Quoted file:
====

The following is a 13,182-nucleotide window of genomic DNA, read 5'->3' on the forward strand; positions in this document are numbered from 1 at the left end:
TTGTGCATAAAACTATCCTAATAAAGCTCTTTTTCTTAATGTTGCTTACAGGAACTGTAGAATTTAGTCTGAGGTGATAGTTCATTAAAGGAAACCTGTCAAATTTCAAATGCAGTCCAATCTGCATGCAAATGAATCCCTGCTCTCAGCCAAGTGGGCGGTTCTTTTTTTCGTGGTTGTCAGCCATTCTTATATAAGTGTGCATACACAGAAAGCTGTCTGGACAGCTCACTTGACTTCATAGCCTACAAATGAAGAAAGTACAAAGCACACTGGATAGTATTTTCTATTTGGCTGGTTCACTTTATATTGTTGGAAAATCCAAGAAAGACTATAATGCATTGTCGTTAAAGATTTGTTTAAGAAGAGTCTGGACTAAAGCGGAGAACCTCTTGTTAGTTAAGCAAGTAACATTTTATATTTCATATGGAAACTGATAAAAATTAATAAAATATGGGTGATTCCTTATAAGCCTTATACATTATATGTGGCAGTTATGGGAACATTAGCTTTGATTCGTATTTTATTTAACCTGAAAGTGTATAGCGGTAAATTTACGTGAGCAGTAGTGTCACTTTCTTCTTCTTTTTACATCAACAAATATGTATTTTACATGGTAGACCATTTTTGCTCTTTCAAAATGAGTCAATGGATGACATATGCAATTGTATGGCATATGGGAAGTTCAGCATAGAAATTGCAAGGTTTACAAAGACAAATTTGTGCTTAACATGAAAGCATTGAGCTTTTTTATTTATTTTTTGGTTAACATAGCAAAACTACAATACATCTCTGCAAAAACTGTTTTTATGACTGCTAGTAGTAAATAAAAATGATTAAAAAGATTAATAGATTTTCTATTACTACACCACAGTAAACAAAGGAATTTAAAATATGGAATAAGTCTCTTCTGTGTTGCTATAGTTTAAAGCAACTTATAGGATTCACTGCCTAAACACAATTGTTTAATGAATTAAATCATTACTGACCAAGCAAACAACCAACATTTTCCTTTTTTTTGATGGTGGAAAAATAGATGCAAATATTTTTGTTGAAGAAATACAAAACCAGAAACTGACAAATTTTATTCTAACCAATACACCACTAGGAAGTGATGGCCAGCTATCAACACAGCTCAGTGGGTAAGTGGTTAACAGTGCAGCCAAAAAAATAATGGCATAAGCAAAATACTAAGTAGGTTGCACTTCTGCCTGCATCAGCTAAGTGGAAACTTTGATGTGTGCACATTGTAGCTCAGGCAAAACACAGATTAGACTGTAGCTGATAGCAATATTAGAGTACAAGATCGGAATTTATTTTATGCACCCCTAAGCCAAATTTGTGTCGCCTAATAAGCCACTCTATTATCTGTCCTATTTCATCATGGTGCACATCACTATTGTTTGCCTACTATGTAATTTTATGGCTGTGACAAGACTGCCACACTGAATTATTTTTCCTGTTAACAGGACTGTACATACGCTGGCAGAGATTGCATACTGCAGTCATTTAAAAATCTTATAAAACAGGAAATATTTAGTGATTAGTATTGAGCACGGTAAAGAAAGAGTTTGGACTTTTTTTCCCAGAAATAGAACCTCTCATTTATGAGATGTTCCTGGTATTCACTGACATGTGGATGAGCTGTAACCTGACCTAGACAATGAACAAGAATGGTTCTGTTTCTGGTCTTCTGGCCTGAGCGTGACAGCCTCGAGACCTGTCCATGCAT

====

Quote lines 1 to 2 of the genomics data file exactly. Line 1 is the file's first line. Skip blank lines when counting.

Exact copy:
The following is a 13,182-nucleotide window of genomic DNA, read 5'->3' on the forward strand; positions in this document are numbered from 1 at the left end:
TTGTGCATAAAACTATCCTAATAAAGCTCTTTTTCTTAATGTTGCTTACAGGAACTGTAGAATTTAGTCTGAGGTGATAGTTCATTAAAGGAAACCTGTCAAATTTCAAATGCAGTCCAATCTGCATGCAAATGAATCCCTGCTCTCAGCCAAGTGGGCGGTTCTTTTTTTCGTGGTTGTCAGCCATTCTTATATAAGTGTGCATACACAGAAAGCTGTCTGGACAGCTCACTTGACTTCATAGCCTACAAATGAAGAAAGTACAAAGCACACTGGATAGTATTTTCTATTTGGCTGGTTCACTTTATATTGTTGGAAAATCCAAGAAAGACTATAATGCATTGTCGTTAAAGATTTGTTTAAGAAGAGTCTGGACTAAAGCGGAGAACCTCTTGTTAGTTAAGCAAGTAACATTTTATATTTCATATGGAAACTGATAAAAATTAATAAAATATGGGTGATTCCTTATAAGCCTTATACATTATATGTGGCAGTTATGGGAACATTAGCTTTGATTCGTATTTTATTTAACCTGAAAGTGTATAGCGGTAAATTTACGTGAGCAGTAGTGTCACTTTCTTCTTCTTTTTACATCAACAAATATGTATTTTACATGGTAGACCATTTTTGCTCTTTCAAAATGAGTCAATGGATGACATATGCAATTGTATGGCATATGGGAAGTTCAGCATAGAAATTGCAAGGTTTACAAAGACAAATTTGTGCTTAACATGAAAGCATTGAGCTTTTTTATTTATTTTTTGGTTAACATAGCAAAACTACAATACATCTCTGCAAAAACTGTTTTTATGACTGCTAGTAGTAAATAAAAATGATTAAAAAGATTAATAGATTTTCTATTACTACACCACAGTAAACAAAGGAATTTAAAATATGGAATAAGTCTCTTCTGTGTTGCTATAGTTTAAAGCAACTTATAGGATTCACTGCCTAAACACAATTGTTTAATGAATTAAATCATTACTGACCAAGCAAACAACCAACATTTTCCTTTTTTTTGATGGTGGAAAAATAGATGCAAATATTTTTGTTGAAGAAATACAAAACCAGAAACTGACAAATTTTATTCTAACCAATACACCACTAGGAAGTGATGGCCAGCTATCAACACAGCTCAGTGGGTAAGTGGTTAACAGTGCAGCCAAAAAAATAATGGCATAAGCAAAATACTAAGTAGGTTGCACTTCTGCCTGCATCAGCTAAGTGGAAACTTTGATGTGTGCACATTGTAGCTCAGGCAAAACACAGATTAGACTGTAGCTGATAGCAATATTAGAGTACAAGATCGGAATTTATTTTATGCACCCCTAAGCCAAATTTGTGTCGCCTAATAAGCCACTCTATTATCTGTCCTATTTCATCATGGTGCACATCACTATTGTTTGCCTACTATGTAATTTTATGGCTGTGACAAGACTGCCACACTGAATTATTTTTCCTGTTAACAGGACTGTACATACGCTGGCAGAGATTGCATACTGCAGTCATTTAAAAATCTTATAAAACAGGAAATATTTAGTGATTAGTATTGAGCACGGTAAAGAAAGAGTTTGGACTTTTTTTCCCAGAAATAGAACCTCTCATTTATGAGATGTTCCTGGTATTCACTGACATGTGGATGAGCTGTAACCTGACCTAGACAATGAACAAGAATGGTTCTGTTTCTGGTCTTCTGGCCTGAGCGTGACAGCCTCGAGACCTGTCCATGCAT